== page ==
Actaeon: “These violent delights have violent ends.” And they are served at the dining table.

Diana and Actaeon as painted by Titian.   And a quote from Shakespeare’s Romeo and Juliet.  The hunter after filling the forest with blood looks upon the chaste goddess of the hunt, and in so doing seals his fate to become the stag his own dogs kill and eat.  Consider the film below that The National … Continue reading Actaeon: “These violent delights have violent ends.” And they are served at the dining table.

A Few Thoughts On Soup

Such a sacred tableau in Pablo Picasso’s 1902 painting La Soupe.  There’s a graceful, reverential bow on the part of the mother as she offers a bowl of soup to her daughter, who springs forward, ready to receive sustenance, ready to receive a gift. I love cooking soup.  A small, crafted merging of nature and … Continue reading A Few Thoughts On Soup

Cidered Rabbit

This recipe begins with Joan Miró’s The Table (Still Life with Rabbit), 1920 with its mix of realistic details and slightly Cubist perspective, and a paragraph from Feeding Hannibal: A Connoisseur’s Handbook by Janice Spoon.  On page 181, under the title “Pappardelle Sulla Lepre,” I read, In Contorno, Inspector Pazzi and his young wife, Allegra, … Continue reading Cidered Rabbit

Blood In The Kitchen.

My morning thoughts do not immediately turn to blood, but then I read an article by Katie Macleod which offers a wonderful observation of blood sausage and what we will eat when we’re young and what we will not in Blood for Breakfast is Wasted on the Young.  And then, all my thoughts turn bloody. … Continue reading Blood In The Kitchen.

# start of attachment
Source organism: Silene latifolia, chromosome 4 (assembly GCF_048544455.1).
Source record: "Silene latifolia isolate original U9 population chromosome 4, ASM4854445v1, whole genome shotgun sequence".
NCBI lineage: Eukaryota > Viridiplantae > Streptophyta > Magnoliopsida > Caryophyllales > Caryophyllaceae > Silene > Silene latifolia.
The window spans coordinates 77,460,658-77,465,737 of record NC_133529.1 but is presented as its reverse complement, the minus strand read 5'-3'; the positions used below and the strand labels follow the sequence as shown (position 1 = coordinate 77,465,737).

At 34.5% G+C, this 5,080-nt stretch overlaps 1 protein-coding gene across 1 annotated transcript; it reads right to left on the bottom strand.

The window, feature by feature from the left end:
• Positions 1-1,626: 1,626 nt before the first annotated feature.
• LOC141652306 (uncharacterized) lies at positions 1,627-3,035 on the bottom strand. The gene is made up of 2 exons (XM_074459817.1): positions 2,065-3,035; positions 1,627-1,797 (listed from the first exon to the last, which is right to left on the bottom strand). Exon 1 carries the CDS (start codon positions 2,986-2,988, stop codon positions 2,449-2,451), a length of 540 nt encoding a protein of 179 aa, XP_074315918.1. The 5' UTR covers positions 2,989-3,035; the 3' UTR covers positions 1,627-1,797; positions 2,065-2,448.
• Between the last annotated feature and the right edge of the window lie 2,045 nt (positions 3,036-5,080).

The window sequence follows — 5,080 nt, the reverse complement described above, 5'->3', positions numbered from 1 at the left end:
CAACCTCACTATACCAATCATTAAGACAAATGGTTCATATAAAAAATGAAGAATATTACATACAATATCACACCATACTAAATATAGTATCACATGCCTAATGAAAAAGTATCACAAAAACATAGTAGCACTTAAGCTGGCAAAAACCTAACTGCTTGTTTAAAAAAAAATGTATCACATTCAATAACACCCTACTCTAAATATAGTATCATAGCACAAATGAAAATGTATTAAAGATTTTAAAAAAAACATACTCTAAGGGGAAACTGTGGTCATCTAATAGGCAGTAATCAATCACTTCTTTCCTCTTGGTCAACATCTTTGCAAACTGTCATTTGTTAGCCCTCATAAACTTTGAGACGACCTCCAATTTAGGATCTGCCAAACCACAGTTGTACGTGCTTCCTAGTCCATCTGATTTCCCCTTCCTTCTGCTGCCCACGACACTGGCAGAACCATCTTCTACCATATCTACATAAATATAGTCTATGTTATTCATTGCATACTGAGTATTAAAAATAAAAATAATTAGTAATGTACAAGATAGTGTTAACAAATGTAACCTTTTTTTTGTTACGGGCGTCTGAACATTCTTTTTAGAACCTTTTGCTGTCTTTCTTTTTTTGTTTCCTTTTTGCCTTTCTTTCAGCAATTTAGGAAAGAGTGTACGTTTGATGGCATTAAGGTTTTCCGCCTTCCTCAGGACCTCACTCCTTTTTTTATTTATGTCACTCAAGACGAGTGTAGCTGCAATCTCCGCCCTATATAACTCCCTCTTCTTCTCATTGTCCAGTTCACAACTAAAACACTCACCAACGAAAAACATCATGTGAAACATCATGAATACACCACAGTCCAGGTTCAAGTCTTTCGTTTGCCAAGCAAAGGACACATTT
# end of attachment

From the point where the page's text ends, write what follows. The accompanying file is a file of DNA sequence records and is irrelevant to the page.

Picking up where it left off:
The Dinner Guest

Sometimes they arrive without an invitation.  As in Edward Gorey’s masterful The Doubtful Guest, having a door exposes you to knocks and bells beginning a doubtful process of hospitality.  Maybe you had sent an invitation but then forgotten you had, and now as you’ve settled in for a quiet evening with a bowl of leek, … Continue reading The Dinner Guest

Transforming Tongue: The Alchemy of Cooking (“True Detective” Style).

White to rose to crimson this cow tongue’s muscle, fat, cartilage, and bone draws our attention more as anatomy than food, but food it is . . . simmer for hours, smoke for hours, roast, sautée, stew.  Why paint such a raw scene?  Gustave Caillebotte’s Calf’s Head and Ox Tongue (1882) exemplifies an everyday reality … Continue reading Transforming Tongue: The Alchemy of Cooking (“True Detective” Style).